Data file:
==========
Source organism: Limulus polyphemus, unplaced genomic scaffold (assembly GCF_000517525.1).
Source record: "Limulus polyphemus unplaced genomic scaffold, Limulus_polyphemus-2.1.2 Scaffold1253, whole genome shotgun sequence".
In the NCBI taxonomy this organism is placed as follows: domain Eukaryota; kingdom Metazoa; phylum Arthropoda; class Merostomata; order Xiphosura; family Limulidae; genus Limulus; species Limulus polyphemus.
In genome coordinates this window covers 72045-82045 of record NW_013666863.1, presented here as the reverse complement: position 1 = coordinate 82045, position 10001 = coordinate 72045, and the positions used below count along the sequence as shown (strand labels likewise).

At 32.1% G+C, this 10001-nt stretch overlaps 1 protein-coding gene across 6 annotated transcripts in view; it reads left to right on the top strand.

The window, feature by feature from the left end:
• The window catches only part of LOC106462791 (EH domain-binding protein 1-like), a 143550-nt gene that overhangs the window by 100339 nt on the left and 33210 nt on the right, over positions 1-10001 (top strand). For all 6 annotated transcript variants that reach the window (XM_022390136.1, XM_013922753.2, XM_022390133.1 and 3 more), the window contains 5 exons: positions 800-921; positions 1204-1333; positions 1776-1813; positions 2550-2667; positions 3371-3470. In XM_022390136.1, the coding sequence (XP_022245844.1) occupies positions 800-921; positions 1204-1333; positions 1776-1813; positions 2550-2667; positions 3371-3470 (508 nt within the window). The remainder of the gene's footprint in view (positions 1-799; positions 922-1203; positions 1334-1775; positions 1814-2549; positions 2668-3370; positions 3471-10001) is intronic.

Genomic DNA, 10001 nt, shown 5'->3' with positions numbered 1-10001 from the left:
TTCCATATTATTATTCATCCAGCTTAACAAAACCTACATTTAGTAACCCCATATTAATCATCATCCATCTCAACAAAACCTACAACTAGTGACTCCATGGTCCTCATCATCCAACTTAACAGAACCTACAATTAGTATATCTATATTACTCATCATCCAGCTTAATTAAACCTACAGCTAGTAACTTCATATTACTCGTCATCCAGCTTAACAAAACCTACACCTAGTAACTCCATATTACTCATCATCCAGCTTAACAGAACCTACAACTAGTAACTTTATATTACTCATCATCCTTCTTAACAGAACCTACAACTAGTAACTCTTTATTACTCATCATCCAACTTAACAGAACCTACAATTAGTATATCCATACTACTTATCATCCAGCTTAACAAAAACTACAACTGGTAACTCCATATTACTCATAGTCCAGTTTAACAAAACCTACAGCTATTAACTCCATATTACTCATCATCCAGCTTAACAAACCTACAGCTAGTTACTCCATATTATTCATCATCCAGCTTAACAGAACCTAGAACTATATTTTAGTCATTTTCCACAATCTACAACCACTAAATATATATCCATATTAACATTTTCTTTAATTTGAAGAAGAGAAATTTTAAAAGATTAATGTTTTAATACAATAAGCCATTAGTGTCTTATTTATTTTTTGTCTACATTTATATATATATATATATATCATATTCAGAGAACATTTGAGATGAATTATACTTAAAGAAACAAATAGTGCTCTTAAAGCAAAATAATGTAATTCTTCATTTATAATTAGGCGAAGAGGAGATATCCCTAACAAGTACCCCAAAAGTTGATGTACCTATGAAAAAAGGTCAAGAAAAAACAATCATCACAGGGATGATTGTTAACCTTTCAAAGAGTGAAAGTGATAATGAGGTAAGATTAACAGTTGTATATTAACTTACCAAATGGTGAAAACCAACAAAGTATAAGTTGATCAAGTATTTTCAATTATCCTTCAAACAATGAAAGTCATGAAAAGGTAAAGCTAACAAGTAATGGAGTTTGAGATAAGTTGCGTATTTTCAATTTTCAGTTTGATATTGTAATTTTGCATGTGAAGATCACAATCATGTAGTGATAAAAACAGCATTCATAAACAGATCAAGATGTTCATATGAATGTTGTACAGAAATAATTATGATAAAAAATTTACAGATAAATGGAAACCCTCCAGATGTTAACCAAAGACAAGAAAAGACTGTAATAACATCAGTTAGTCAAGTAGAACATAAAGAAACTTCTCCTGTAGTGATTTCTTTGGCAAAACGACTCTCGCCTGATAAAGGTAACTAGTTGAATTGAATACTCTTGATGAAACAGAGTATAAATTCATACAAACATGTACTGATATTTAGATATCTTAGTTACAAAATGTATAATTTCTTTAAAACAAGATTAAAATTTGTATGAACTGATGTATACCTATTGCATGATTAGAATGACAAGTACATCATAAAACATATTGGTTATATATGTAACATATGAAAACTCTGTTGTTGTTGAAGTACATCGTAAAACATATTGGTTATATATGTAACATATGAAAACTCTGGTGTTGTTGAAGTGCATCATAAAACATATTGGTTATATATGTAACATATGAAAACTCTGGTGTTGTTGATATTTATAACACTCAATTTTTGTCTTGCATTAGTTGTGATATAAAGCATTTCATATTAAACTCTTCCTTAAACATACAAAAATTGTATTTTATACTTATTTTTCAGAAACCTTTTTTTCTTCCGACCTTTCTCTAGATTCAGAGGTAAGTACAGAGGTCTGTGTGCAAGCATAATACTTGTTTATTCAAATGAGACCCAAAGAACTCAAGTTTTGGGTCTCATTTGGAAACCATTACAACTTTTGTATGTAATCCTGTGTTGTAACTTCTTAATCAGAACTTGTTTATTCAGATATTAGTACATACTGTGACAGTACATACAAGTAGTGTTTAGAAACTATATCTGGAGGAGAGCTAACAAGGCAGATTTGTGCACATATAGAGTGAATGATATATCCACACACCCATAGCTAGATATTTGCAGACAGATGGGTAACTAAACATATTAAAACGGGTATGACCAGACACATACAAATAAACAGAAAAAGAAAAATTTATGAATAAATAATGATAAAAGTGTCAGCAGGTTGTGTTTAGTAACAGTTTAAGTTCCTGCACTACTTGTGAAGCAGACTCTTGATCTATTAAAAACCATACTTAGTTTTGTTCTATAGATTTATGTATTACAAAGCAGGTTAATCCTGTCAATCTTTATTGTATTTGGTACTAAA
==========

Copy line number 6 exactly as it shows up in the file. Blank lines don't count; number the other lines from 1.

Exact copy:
The window, feature by feature from the left end: